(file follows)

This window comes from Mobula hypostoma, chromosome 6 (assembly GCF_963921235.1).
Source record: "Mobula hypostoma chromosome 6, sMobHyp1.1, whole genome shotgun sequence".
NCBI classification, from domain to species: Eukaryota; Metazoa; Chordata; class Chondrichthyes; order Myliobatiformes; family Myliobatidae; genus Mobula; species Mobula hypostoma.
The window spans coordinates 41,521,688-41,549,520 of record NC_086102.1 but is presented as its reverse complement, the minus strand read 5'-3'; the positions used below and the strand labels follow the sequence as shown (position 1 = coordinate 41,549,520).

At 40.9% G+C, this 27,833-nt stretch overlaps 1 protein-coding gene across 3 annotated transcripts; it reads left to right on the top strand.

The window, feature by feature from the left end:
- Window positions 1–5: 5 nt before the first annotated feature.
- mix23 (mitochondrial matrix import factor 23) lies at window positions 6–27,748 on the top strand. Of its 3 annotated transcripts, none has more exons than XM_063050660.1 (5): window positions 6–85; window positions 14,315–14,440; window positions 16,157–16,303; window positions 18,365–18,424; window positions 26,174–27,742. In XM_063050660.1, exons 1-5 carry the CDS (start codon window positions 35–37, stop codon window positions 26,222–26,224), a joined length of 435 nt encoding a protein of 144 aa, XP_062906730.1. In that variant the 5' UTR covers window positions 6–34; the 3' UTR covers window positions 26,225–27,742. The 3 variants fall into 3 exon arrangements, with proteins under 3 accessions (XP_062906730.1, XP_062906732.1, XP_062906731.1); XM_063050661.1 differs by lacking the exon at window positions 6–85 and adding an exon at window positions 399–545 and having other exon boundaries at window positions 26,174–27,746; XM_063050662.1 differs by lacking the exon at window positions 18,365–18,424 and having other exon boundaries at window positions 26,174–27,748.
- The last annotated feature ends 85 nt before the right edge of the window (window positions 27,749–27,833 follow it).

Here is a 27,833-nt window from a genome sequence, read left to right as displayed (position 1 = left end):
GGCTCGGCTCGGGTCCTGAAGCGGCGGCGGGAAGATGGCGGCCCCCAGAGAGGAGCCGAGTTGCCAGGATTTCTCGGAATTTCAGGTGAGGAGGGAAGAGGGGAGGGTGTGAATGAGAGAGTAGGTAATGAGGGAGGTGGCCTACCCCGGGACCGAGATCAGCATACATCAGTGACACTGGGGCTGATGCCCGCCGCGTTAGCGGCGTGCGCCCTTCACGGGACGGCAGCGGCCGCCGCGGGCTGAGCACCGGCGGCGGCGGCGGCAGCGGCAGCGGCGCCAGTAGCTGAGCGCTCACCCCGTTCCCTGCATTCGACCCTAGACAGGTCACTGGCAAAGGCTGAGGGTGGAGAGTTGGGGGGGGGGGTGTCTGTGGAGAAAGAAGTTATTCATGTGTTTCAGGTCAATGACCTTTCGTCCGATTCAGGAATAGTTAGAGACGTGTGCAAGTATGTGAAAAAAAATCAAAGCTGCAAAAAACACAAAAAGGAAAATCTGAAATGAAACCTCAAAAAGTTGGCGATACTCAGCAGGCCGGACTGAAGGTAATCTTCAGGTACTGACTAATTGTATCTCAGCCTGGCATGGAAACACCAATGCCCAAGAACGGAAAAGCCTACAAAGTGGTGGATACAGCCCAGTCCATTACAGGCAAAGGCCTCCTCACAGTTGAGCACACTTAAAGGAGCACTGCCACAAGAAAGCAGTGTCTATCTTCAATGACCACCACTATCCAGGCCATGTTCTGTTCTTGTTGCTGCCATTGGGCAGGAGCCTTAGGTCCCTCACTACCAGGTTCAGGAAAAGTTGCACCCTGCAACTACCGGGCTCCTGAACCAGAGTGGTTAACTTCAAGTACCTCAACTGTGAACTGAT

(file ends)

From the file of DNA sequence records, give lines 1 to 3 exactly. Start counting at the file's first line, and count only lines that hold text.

This window comes from Mobula hypostoma, chromosome 6 (assembly GCF_963921235.1).
Source record: "Mobula hypostoma chromosome 6, sMobHyp1.1, whole genome shotgun sequence".
NCBI classification, from domain to species: Eukaryota; Metazoa; Chordata; class Chondrichthyes; order Myliobatiformes; family Myliobatidae; genus Mobula; species Mobula hypostoma.